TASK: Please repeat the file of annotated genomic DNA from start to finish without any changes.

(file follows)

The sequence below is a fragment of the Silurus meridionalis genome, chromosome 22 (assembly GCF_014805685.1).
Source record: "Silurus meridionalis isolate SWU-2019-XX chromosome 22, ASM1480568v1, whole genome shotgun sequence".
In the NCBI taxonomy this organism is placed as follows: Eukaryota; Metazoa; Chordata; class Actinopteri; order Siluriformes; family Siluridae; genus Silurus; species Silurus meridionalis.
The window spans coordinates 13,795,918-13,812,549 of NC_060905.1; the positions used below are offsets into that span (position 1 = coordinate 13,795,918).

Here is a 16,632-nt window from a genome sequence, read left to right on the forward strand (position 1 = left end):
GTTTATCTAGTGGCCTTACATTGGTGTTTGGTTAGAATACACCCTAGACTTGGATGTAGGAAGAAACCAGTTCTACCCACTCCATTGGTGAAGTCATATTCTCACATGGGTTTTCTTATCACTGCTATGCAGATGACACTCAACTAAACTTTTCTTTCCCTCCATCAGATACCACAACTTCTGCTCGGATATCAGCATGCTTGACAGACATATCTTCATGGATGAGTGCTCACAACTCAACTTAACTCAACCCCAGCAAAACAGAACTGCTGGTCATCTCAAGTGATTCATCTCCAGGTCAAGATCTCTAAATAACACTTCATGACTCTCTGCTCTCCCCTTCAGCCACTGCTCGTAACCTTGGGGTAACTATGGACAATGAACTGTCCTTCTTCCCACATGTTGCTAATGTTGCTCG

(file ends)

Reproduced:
The sequence below is a fragment of the Silurus meridionalis genome, chromosome 22 (assembly GCF_014805685.1).
Source record: "Silurus meridionalis isolate SWU-2019-XX chromosome 22, ASM1480568v1, whole genome shotgun sequence".
In the NCBI taxonomy this organism is placed as follows: Eukaryota; Metazoa; Chordata; class Actinopteri; order Siluriformes; family Siluridae; genus Silurus; species Silurus meridionalis.
The window spans coordinates 13,795,918-13,812,549 of NC_060905.1; the positions used below are offsets into that span (position 1 = coordinate 13,795,918).

Here is a 16,632-nt window from a genome sequence, read left to right on the forward strand (position 1 = left end):
GTTTATCTAGTGGCCTTACATTGGTGTTTGGTTAGAATACACCCTAGACTTGGATGTAGGAAGAAACCAGTTCTACCCACTCCATTGGTGAAGTCATATTCTCACATGGGTTTTCTTATCACTGCTATGCAGATGACACTCAACTAAACTTTTCTTTCCCTCCATCAGATACCACAACTTCTGCTCGGATATCAGCATGCTTGACAGACATATCTTCATGGATGAGTGCTCACAACTCAACTTAACTCAACCCCAGCAAAACAGAACTGCTGGTCATCTCAAGTGATTCATCTCCAGGTCAAGATCTCTAAATAACACTTCATGACTCTCTGCTCTCCCCTTCAGCCACTGCTCGTAACCTTGGGGTAACTATGGACAATGAACTGTCCTTCTTCCCACATGTTGCTAATGTTGCTCG